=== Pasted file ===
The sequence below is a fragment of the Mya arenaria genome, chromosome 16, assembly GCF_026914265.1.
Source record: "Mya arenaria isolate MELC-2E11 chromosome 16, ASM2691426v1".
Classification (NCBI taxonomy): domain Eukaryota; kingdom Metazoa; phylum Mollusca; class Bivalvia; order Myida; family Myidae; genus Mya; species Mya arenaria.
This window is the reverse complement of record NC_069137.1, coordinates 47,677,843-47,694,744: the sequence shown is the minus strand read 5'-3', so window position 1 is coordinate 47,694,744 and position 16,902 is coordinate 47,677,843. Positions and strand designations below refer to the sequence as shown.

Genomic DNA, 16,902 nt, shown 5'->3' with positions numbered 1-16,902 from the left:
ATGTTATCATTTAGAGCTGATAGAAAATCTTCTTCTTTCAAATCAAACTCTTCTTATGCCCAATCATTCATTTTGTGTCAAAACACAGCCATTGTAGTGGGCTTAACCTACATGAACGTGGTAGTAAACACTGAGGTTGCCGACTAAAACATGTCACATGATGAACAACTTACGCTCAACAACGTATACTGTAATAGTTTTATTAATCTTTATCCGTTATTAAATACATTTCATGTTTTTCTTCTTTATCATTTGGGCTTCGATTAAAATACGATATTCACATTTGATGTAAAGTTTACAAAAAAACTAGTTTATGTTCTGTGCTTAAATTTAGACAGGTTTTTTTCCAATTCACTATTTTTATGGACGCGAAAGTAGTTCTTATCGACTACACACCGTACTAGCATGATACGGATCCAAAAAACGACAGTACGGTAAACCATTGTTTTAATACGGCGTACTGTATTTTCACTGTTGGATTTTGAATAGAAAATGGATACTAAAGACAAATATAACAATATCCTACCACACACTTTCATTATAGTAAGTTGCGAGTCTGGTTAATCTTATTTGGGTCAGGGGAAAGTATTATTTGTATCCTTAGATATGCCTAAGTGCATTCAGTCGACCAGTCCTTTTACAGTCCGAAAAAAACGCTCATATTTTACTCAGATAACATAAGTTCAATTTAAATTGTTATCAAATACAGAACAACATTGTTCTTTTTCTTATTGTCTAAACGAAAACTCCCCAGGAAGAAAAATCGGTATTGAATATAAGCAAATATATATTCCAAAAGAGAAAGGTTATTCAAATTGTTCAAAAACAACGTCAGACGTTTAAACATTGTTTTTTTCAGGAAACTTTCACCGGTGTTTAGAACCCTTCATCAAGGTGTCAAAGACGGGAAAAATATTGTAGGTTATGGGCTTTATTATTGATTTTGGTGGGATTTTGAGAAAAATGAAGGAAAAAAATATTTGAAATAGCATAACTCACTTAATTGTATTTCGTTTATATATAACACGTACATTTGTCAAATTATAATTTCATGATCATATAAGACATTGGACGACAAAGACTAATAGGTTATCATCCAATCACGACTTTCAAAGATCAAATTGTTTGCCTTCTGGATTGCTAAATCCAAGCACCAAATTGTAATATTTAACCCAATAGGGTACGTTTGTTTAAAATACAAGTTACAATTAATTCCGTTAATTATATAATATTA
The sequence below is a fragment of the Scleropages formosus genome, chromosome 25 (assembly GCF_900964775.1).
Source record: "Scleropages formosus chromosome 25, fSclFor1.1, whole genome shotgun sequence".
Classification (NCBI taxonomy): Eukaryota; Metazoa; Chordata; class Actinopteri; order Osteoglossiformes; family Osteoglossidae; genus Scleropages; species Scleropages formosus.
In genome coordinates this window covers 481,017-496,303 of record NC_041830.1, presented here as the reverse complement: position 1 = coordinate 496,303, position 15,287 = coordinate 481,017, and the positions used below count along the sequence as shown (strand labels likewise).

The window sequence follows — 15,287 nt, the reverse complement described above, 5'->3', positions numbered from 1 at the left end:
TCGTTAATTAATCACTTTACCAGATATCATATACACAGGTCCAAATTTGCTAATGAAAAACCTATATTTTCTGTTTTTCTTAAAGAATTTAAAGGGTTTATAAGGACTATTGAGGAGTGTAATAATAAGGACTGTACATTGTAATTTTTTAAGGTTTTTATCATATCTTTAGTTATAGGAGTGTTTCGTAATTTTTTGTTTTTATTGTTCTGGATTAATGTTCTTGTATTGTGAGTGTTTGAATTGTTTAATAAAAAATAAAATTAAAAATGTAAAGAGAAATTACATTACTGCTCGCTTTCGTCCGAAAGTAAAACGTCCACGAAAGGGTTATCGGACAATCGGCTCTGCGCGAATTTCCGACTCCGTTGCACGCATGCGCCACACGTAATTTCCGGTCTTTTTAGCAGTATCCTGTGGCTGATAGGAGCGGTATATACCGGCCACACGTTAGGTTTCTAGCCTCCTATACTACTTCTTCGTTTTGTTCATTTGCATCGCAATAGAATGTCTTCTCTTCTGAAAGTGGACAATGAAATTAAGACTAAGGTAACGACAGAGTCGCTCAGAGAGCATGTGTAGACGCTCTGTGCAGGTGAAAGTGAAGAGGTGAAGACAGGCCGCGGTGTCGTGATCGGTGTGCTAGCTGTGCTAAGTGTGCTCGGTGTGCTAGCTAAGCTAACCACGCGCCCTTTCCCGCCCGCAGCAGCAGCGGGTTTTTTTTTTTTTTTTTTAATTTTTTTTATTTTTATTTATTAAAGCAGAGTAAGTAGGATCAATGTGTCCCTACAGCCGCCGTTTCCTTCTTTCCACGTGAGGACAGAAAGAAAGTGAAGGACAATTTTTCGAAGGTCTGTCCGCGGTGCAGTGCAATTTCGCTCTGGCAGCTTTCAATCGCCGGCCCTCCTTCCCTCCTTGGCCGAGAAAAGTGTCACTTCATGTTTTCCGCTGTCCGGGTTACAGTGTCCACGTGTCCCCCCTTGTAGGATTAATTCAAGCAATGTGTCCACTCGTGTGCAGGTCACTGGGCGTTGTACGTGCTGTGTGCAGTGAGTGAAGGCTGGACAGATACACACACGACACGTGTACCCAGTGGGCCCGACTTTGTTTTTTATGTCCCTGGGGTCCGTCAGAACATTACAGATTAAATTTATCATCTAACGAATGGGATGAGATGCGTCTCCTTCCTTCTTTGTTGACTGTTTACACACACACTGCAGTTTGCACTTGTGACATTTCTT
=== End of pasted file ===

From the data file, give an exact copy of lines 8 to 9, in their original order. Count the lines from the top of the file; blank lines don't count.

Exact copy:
Source record: "Scleropages formosus chromosome 25, fSclFor1.1, whole genome shotgun sequence".
Classification (NCBI taxonomy): Eukaryota; Metazoa; Chordata; class Actinopteri; order Osteoglossiformes; family Osteoglossidae; genus Scleropages; species Scleropages formosus.